An analysis of the role of peers in supporting female students' choices in science subjects

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This exploratory study investigated the role and importance of peers in providing personal and academic support for Year 11 female students, enrolled in physics and biology. While these areas of support had been identified in earlier research by Holland and Eisenhart (1981), this study attempted to investigate further their importance within an Australian context. Questionnaires, completed by one hundred female students, were analysed using Principal Components Analysis and MANOVA. The statistical analysis found no significant differences between the six relevant factors and science subjects, however, significant differences emerged in relation to schools and particular factors. Subsequently, six interviews were conducted with selected students to elaborate upon the statistical differences that emerged from these results. The interviews corroborated the findings of the quantitative analysis and provided explanations for these differences. Overall, the results of this study suggest that while the supportive role provided by peers is similar regardless of the science subject undertaken by a female student, this role varies between schools.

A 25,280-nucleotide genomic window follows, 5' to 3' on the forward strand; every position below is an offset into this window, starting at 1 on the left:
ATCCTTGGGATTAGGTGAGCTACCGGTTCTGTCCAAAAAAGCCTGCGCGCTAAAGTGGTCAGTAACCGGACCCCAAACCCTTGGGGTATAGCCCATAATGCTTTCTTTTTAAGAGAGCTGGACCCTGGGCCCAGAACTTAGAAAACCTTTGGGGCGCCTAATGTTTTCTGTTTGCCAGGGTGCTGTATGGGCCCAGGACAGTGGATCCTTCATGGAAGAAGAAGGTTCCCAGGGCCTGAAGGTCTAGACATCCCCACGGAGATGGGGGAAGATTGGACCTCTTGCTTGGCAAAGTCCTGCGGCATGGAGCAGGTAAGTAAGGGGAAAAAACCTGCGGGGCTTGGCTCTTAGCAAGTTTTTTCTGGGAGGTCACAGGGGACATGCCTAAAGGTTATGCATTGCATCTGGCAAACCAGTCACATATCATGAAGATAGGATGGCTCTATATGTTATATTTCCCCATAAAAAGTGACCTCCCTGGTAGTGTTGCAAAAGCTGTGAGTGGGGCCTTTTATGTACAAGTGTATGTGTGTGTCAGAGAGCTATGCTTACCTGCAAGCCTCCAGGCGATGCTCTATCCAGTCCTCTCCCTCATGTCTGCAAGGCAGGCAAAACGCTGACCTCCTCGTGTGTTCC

Original languageEnglish
Pages (from-to)251-270
Number of pages20
JournalResearch in Science Education
Issue number2
Publication statusPublished - 1 Jan 1997
Externally publishedYes

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